RIO DE JANEIRO (AP) — Deforestation in the Brazilian Amazon dropped for the second consecutive month in August compared to the same period in 2020, according to preliminary data released Friday by the Brazilian National Institute for Space Research.
Forest destruction in August reached 918 square kilometers (354 square miles), the lowest indicator for the month since 2018 and 32% less than in 2020, according to daily alerts compiled by the the institute's Deter monitoring system.
That data is considered a leading indicator for complete calculations released near yearend from the more accurate system, Prodes. Following four earlier months of increase, the accumulated deforestation in 2021 has now declined slightly by 1.2% compared to last year, according to the preliminary data.
Márcio Astrini, executive secretary of the Climate Observatory, a network of environmental nonprofit groups, told The Associated Press that it's premature to know if there's a clear trend of decreased deforestation.
Before President Jair Bolsonaro’s took office in 2019, the Brazilian Amazon hadn’t recorded a single year with more than 10,000 square kilometers of deforestation in over a decade. Between 2009 and 2018, the average per year was 6,500 square kilometers compared to the average of 10,500 square kilometers during Bolsonaro's term.
Bolsonaro has encouraged development within the Amazon region and dismissed global complaints about its destruction as a plot to hold back the nation’s agribusiness. His administration also has defanged environmental authorities and backed legislative measures to loosen land protections, emboldening land grabbers.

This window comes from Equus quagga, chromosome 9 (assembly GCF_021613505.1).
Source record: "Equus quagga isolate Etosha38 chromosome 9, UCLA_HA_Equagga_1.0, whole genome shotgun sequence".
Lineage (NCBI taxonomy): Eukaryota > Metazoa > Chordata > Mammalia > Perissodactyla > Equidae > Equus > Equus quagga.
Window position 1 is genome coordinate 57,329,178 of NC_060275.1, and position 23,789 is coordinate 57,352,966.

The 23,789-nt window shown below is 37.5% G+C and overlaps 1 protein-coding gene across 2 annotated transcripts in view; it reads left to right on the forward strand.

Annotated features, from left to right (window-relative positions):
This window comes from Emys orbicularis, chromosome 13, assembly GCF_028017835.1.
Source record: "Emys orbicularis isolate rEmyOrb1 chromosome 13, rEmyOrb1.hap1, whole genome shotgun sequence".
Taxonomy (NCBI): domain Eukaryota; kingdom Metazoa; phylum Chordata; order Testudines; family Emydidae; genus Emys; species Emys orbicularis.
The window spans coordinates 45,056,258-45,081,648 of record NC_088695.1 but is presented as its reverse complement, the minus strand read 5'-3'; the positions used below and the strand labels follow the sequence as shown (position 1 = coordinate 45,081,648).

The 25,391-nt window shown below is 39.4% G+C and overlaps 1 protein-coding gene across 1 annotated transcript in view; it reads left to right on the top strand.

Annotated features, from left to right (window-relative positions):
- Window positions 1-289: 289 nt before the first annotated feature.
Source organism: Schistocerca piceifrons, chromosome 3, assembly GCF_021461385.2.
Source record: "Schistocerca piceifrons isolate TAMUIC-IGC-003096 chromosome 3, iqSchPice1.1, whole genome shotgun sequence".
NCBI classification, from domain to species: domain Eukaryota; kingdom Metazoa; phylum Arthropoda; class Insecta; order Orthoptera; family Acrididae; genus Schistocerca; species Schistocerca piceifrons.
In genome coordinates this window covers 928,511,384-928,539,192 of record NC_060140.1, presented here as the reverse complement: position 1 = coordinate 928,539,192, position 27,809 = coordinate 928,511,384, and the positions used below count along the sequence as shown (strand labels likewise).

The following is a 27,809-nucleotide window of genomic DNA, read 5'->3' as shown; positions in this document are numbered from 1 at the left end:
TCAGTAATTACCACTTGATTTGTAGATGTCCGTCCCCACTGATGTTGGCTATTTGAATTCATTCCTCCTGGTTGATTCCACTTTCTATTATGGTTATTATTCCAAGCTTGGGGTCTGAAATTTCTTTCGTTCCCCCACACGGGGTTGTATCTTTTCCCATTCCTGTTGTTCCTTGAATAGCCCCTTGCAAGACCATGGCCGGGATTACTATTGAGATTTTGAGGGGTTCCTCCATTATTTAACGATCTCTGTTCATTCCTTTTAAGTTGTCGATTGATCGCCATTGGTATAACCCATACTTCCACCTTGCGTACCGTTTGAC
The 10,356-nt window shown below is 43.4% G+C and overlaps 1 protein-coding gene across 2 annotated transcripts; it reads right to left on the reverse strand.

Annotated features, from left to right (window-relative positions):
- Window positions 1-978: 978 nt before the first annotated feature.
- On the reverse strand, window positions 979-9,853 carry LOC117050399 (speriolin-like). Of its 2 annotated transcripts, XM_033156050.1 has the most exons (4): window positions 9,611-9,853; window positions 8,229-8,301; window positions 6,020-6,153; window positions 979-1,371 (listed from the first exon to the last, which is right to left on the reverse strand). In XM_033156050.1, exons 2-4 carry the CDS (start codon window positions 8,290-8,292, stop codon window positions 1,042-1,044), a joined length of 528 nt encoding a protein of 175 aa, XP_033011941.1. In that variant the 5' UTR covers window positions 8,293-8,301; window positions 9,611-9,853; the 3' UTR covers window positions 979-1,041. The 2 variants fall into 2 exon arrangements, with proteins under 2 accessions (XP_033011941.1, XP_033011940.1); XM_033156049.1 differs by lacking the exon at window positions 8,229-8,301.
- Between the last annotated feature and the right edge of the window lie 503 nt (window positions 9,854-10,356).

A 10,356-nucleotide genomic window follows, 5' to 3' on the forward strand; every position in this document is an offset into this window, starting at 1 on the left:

The government recently has tried to improve its environmental credibility. On Thursday, Bolsonaro told leaders of the BRICS group — which also includes Russia, India, China and South Africa — that he is committed to protecting the environment and complying with the Paris climate agreement.
But Astrini of the Climate Observatory said he saw no change in government attitudes that might favor reduced deforestation.
“Environmental fines remain uncollected in Brazil and there are just few enforcement operations," he said, seeing no clear policy explanation for the improved numbers. “The government ignores the environmental issue. The deforestation numbers just depend on the will of the criminals."
Burning to clear land in the Amazon region has become a growing problem. According to the space agency, in August more than 28,000 fires were registered in the region, the third highest indicator for the month since 2010.